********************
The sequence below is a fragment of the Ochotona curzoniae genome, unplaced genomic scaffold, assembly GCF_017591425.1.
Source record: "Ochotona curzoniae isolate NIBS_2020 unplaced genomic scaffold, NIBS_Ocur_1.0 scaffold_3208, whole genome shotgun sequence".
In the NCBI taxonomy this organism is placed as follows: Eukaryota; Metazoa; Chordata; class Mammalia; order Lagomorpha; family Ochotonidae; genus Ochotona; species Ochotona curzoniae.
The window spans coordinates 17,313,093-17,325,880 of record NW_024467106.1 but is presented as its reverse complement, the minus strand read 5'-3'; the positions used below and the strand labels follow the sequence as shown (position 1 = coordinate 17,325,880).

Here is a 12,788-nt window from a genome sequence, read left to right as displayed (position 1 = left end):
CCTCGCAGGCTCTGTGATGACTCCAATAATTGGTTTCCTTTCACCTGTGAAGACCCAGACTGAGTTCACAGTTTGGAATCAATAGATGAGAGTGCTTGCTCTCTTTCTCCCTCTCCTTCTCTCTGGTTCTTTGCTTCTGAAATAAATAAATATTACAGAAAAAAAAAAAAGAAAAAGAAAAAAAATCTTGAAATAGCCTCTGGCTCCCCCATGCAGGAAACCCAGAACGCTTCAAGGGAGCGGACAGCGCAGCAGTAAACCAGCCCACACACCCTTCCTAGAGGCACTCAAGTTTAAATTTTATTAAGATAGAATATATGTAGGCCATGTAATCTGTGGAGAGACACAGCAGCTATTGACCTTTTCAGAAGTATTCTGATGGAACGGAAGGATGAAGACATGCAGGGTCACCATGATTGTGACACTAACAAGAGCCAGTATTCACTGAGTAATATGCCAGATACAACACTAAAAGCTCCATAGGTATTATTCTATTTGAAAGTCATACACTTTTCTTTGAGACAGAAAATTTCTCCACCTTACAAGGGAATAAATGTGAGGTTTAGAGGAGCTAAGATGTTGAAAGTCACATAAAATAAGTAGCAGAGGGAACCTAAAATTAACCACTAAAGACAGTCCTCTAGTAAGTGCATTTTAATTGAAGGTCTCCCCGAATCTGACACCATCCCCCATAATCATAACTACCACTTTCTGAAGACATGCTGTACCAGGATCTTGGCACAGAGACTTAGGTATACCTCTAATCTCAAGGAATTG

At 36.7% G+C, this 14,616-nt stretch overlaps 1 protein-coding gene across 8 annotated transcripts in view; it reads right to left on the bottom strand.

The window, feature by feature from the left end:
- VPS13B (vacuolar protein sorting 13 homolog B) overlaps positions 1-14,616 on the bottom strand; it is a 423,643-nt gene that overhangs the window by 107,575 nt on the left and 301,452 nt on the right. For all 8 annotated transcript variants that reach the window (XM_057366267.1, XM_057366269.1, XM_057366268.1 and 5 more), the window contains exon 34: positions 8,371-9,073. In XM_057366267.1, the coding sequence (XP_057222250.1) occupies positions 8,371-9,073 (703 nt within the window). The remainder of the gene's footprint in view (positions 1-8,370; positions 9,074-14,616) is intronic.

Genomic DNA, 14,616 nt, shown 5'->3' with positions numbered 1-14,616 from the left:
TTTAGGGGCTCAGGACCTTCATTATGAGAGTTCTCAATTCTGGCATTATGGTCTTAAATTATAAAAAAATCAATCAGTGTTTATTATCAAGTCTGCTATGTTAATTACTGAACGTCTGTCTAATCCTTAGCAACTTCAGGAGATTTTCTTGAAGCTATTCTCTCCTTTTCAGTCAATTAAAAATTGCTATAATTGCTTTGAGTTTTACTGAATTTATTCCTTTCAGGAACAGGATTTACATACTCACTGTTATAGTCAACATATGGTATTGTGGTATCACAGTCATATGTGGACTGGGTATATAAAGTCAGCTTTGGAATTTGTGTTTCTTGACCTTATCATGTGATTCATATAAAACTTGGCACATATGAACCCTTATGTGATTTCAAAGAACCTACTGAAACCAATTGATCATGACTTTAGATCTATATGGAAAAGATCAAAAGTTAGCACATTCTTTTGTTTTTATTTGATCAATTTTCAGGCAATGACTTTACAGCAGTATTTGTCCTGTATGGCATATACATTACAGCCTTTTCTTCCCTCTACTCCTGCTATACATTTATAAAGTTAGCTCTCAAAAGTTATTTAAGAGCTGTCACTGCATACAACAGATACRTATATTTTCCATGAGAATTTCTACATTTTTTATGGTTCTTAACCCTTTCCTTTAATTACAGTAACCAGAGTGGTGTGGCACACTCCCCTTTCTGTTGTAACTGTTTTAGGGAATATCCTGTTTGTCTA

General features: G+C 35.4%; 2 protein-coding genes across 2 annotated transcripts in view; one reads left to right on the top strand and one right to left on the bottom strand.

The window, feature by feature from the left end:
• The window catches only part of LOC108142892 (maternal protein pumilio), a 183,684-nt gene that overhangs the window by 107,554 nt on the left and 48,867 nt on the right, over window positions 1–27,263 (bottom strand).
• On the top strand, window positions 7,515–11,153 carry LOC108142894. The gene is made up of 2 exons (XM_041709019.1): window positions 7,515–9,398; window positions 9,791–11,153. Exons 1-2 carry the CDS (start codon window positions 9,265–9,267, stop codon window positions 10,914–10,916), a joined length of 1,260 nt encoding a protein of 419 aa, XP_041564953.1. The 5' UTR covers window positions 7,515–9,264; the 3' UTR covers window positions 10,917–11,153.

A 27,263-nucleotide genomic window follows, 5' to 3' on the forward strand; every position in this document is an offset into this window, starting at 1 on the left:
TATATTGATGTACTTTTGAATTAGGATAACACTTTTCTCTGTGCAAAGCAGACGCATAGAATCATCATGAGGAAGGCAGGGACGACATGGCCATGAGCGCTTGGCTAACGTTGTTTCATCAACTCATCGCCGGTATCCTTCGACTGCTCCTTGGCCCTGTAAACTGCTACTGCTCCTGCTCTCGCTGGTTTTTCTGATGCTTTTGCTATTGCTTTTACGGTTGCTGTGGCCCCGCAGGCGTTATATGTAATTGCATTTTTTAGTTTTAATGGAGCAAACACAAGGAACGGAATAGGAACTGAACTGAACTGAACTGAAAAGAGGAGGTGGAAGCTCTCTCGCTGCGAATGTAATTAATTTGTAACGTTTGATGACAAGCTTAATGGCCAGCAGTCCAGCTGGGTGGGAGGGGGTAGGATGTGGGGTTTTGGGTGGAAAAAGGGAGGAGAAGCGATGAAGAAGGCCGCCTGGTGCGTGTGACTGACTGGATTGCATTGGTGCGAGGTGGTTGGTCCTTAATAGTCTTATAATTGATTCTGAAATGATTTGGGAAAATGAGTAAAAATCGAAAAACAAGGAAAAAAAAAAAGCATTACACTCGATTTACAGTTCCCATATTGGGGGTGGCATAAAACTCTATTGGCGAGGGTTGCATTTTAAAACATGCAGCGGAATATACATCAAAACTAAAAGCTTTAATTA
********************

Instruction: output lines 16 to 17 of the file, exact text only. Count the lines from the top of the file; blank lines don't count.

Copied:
A 27,263-nucleotide genomic window follows, 5' to 3' on the forward strand; every position in this document is an offset into this window, starting at 1 on the left:
TATATTGATGTACTTTTGAATTAGGATAACACTTTTCTCTGTGCAAAGCAGACGCATAGAATCATCATGAGGAAGGCAGGGACGACATGGCCATGAGCGCTTGGCTAACGTTGTTTCATCAACTCATCGCCGGTATCCTTCGACTGCTCCTTGGCCCTGTAAACTGCTACTGCTCCTGCTCTCGCTGGTTTTTCTGATGCTTTTGCTATTGCTTTTACGGTTGCTGTGGCCCCGCAGGCGTTATATGTAATTGCATTTTTTAGTTTTAATGGAGCAAACACAAGGAACGGAATAGGAACTGAACTGAACTGAACTGAAAAGAGGAGGTGGAAGCTCTCTCGCTGCGAATGTAATTAATTTGTAACGTTTGATGACAAGCTTAATGGCCAGCAGTCCAGCTGGGTGGGAGGGGGTAGGATGTGGGGTTTTGGGTGGAAAAAGGGAGGAGAAGCGATGAAGAAGGCCGCCTGGTGCGTGTGACTGACTGGATTGCATTGGTGCGAGGTGGTTGGTCCTTAATAGTCTTATAATTGATTCTGAAATGATTTGGGAAAATGAGTAAAAATCGAAAAACAAGGAAAAAAAAAAAGCATTACACTCGATTTACAGTTCCCATATTGGGGGTGGCATAAAACTCTATTGGCGAGGGTTGCATTTTAAAACATGCAGCGGAATATACATCAAAACTAAAAGCTTTAATTA